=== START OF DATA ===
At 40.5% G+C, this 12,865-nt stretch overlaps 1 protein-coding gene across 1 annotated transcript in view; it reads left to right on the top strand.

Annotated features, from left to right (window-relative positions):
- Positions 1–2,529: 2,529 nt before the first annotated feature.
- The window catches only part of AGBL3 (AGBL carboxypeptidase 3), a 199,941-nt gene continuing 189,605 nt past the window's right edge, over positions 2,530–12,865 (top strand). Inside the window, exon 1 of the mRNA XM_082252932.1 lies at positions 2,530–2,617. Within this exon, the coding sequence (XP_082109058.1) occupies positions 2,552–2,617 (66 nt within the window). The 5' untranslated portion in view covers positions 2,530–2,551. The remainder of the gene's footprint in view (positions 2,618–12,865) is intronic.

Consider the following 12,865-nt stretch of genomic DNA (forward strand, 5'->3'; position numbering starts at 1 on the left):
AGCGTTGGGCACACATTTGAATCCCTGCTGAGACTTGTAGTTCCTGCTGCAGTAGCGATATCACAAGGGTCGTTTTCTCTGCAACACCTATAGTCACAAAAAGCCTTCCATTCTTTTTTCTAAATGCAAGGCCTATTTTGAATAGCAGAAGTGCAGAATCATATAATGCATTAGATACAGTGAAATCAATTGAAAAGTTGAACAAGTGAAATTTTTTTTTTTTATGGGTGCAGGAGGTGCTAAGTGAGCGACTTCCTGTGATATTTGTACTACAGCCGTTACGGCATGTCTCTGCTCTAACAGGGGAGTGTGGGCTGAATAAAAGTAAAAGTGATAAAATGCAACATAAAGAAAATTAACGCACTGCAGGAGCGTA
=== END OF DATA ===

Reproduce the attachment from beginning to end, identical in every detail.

At 40.5% G+C, this 12,865-nt stretch overlaps 1 protein-coding gene across 1 annotated transcript in view; it reads left to right on the top strand.

Annotated features, from left to right (window-relative positions):
- Positions 1–2,529: 2,529 nt before the first annotated feature.
- The window catches only part of AGBL3 (AGBL carboxypeptidase 3), a 199,941-nt gene continuing 189,605 nt past the window's right edge, over positions 2,530–12,865 (top strand). Inside the window, exon 1 of the mRNA XM_082252932.1 lies at positions 2,530–2,617. Within this exon, the coding sequence (XP_082109058.1) occupies positions 2,552–2,617 (66 nt within the window). The 5' untranslated portion in view covers positions 2,530–2,551. The remainder of the gene's footprint in view (positions 2,618–12,865) is intronic.

Consider the following 12,865-nt stretch of genomic DNA (forward strand, 5'->3'; position numbering starts at 1 on the left):
AGCGTTGGGCACACATTTGAATCCCTGCTGAGACTTGTAGTTCCTGCTGCAGTAGCGATATCACAAGGGTCGTTTTCTCTGCAACACCTATAGTCACAAAAAGCCTTCCATTCTTTTTTCTAAATGCAAGGCCTATTTTGAATAGCAGAAGTGCAGAATCATATAATGCATTAGATACAGTGAAATCAATTGAAAAGTTGAACAAGTGAAATTTTTTTTTTTTATGGGTGCAGGAGGTGCTAAGTGAGCGACTTCCTGTGATATTTGTACTACAGCCGTTACGGCATGTCTCTGCTCTAACAGGGGAGTGTGGGCTGAATAAAAGTAAAAGTGATAAAATGCAACATAAAGAAAATTAACGCACTGCAGGAGCGTA